So yes, those are the numbers. Now let’s dive into them.

1st on both lists – the incomparable Missy Franklin and her jaw-dropping 2013 campaign. In 2013 Missy did what no woman has ever done before in the history of the SWC’s, and won 6 golds in a single championship! 6 medals were won before, but never 6 golds. The closest one was Tracy Caulkins in 1978, who won 5 golds and one silver. However, one must also remember that Frankin withdrew from the 50m backstroke event. I dunno how she would’ve fared in that event, but as a non-professional swimming observer I feel that she is not the sprinter type. 100m and above – that’s her territory. She is the undisputed queen of the backstroke event, and has been this way since her 2011 campaign, which is ranked 12th in the overall list. And remember- Missy was only 18 in 2013!! She has so many great championships ahead of her… Two top-12 entries, including the top spot, at 18 years of age?! Damn, you go girl! I really feel like I was blessed by the flying spaghetti monster because I can watch her compete. She is totally the female Michael Phelps.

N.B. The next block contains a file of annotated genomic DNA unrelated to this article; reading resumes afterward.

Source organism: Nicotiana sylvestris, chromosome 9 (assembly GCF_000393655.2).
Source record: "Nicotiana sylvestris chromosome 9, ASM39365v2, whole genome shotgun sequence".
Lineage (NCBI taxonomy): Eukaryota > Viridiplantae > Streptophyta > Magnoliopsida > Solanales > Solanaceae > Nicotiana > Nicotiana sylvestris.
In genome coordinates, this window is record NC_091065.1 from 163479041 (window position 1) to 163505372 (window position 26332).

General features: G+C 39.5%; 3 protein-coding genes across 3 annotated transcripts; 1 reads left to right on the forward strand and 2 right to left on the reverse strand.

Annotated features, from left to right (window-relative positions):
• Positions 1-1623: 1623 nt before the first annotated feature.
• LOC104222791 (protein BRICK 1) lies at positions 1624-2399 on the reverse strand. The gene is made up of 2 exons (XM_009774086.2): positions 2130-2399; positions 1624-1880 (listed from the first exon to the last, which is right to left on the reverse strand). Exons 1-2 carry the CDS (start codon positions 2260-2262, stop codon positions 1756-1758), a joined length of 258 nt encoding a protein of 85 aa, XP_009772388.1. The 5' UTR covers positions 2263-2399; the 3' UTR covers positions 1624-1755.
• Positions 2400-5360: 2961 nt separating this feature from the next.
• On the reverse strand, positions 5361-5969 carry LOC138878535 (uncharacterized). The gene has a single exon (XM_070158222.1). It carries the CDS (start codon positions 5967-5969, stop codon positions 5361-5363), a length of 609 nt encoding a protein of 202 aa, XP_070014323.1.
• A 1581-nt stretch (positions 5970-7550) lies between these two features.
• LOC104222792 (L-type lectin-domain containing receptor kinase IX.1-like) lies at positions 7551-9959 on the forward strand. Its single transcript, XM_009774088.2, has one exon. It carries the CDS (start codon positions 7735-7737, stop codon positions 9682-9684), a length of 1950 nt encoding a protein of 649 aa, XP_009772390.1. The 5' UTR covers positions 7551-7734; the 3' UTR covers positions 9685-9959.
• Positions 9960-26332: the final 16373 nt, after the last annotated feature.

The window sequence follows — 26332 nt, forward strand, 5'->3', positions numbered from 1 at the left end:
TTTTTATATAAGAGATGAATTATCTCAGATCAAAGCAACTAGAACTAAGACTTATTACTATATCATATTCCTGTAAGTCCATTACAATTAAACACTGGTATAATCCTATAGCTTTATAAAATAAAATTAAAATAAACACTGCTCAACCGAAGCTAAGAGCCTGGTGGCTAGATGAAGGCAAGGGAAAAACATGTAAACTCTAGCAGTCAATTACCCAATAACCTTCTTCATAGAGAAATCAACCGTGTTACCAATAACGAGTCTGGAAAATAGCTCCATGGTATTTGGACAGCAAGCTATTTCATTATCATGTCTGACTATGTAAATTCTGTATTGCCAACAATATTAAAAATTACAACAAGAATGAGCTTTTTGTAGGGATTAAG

I wonder which tune Missy got to hear more during 2013: "Blurred Lines" or the national anthem?

I wonder which tune Missy got to hear more during 2013: “Blurred Lines” or the national anthem?

Like I mentioned earlier, Tracy Caulkins’ 1978 campaign is 2nd on both lists. In fact, up until 2007 Tracy singlehandedly held the record for the most gold medals won by a woman in a single SWC. And she held it for almost 30 fucking years!! Sadly, Caulkins is not as famous as she ought to be. Perhaps this is due to her Olympic career which was not as successful – only three golds at the 1984 Olympics. However, this is not her fault, as she was forced, like many others, to not participate in the 1980 games because of fucking politics. This should have been her greatest hour – she was 17 years old, two years after her glorious 1978 SWC campaign, and bam! Afghanistan, boycott, yada yada yada… A pity. She was a great medley swimmer, though…